After having worked for agency networks like Publicis Groupe and Havas Media, Tom Goodwin has floated All We Have Is Now, a consultancy for business transformation. Goodwin, over a conversation with Devina Joshi, discusses content marketing issues, the congested video streaming space, ways to transform companies digitally, and more.
At All We Have Is Now, how do you differentiate your service offerings from ad agency networks?
Mine’s not an advertising agency. I have no interest in advertising, nor any revenue to be earned from advertising. The company is a strategy consultancy. So I work with CEOs, CIOs, with Boards, and, perhaps, even with CMOs. It is utterly focussed on imaginative approaches towards solving business problems. In a way, it is championing ad agency ‘thinking’. Ad folk understand people and how they operate, and how to change their behaviour. At the moment, agency folk largely end up making ads. But what happens if that kind of thinking/methodology is used to help corporations figure out which companies to partner with, how to change distribution systems, what business models to follow? That’s what we do.
This reminds me of the Einstellung effect: when you have an output or a skill, you only ever see problems through that prism. That’s a fancy way of saying when all you have is a hammer, every problem looks like a nail. I’m trying to avoid that effect.
The world is changing and tech is the reason for many of those changes. The focus of the company is about the challenges and the opportunities that businesses face in the context of technology. Having said that, mine is not a technology-based agency; it doesn’t use technology per se.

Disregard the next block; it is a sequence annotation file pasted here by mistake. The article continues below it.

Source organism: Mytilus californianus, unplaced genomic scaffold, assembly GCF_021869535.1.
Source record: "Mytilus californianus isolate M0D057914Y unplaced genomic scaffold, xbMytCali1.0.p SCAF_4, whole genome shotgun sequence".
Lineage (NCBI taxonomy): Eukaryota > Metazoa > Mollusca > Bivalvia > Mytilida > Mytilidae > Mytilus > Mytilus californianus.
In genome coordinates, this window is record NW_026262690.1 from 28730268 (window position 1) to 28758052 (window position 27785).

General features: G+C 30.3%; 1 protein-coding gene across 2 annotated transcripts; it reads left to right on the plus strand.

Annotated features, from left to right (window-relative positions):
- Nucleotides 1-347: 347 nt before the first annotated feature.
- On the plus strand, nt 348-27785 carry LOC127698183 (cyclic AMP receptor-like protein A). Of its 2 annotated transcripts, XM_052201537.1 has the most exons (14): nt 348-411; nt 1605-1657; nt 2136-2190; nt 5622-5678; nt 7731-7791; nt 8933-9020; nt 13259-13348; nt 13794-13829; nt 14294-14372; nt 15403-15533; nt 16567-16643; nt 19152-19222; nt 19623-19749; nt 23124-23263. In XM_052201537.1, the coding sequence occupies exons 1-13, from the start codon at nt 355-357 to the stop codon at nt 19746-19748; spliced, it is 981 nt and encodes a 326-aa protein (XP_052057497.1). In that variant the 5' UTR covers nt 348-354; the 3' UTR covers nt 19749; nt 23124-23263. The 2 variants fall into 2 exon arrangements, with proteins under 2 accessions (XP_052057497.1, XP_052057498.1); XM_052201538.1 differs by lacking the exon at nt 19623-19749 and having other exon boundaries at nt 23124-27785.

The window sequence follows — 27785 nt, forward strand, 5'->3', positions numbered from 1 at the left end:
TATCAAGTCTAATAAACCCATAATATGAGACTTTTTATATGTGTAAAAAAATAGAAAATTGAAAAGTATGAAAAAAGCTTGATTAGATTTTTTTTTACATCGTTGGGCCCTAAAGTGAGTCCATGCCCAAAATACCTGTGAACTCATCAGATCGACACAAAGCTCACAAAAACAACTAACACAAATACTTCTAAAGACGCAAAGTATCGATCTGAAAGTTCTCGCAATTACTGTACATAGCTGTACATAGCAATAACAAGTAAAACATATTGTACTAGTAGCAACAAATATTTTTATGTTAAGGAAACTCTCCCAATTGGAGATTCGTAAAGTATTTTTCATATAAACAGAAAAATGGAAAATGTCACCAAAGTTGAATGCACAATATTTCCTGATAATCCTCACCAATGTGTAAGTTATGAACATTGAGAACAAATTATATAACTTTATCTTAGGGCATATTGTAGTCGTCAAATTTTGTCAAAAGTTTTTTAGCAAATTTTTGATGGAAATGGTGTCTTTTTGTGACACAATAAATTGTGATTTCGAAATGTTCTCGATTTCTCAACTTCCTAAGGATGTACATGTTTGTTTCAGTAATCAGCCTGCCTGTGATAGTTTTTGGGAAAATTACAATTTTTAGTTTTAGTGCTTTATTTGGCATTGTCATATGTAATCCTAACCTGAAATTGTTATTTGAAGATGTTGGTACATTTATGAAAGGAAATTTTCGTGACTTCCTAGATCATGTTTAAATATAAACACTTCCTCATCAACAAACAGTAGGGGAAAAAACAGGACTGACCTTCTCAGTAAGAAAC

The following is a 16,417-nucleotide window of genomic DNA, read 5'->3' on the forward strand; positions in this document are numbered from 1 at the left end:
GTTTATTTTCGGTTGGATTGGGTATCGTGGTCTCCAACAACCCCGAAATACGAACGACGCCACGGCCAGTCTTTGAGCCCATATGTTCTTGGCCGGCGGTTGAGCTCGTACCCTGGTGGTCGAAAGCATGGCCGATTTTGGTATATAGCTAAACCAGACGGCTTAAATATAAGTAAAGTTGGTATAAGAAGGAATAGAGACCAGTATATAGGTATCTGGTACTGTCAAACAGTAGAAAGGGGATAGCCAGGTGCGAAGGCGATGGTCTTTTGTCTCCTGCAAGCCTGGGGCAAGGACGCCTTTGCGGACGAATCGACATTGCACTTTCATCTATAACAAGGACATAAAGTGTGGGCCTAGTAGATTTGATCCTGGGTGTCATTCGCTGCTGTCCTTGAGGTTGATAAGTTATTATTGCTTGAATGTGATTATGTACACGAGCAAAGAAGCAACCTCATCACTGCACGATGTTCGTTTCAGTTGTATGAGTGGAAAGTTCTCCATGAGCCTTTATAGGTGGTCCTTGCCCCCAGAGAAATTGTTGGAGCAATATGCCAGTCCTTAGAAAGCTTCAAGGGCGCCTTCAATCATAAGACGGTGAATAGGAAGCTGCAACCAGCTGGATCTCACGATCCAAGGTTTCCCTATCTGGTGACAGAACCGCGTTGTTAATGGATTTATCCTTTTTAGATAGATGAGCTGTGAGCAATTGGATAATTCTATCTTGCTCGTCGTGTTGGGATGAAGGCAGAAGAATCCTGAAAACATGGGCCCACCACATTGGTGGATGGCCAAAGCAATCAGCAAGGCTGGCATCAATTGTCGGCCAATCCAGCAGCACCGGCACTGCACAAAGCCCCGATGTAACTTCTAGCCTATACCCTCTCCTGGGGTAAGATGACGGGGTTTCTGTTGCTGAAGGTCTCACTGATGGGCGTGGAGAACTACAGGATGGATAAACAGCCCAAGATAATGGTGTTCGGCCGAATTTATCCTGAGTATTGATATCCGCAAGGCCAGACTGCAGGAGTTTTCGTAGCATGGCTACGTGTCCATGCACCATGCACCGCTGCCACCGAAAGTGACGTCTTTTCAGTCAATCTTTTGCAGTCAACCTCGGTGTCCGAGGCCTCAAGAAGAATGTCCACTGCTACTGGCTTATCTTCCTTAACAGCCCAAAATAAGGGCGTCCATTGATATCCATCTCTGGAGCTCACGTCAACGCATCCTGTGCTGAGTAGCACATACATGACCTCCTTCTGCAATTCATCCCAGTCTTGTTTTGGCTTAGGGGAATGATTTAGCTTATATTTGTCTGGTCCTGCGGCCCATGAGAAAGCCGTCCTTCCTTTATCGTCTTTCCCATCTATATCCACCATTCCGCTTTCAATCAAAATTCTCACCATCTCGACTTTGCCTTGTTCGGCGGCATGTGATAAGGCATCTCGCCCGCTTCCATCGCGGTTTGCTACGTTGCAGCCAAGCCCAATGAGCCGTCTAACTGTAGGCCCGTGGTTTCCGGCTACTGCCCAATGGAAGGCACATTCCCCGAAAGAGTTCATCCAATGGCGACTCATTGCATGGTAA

You have been quite vocal about how the obsession with data and metrics is a problem area for branding…
Data is very useful. It helps to make arguments and cases these days with data behind them. But I think we have started to replace ideas, beliefs, vision and strategies with data. It is vital that we lead with ideas, imagination and empathy. I don’t actually think the data bubble will burst because so much of our industry is based around people who want to feel safe in their jobs or who are afraid to take risks. Vulnerability is really what drives most of the industry. Data is always going to be important. In short, data needs to stop being ‘it’, and be a partner that backs us up.
With multiple players in the OTT space, is consolidation inevitable?
We’re starting to see fatigue in people’s subscriptions. Five years ago, it was quite easy to be Netflix because you didn’t have to compete with someone. But now, with three or four such subscriptions, what the consumer is really doing is not becoming an incremental subscriber, but someone who has to replace an existing offering. If you’re in the US, and you’re a Peacock or a Disney+, you’re not competing for $7 a month, you’re dealing with the question, ‘is Hulu bad news or not’. So, it’s getting a lot harder.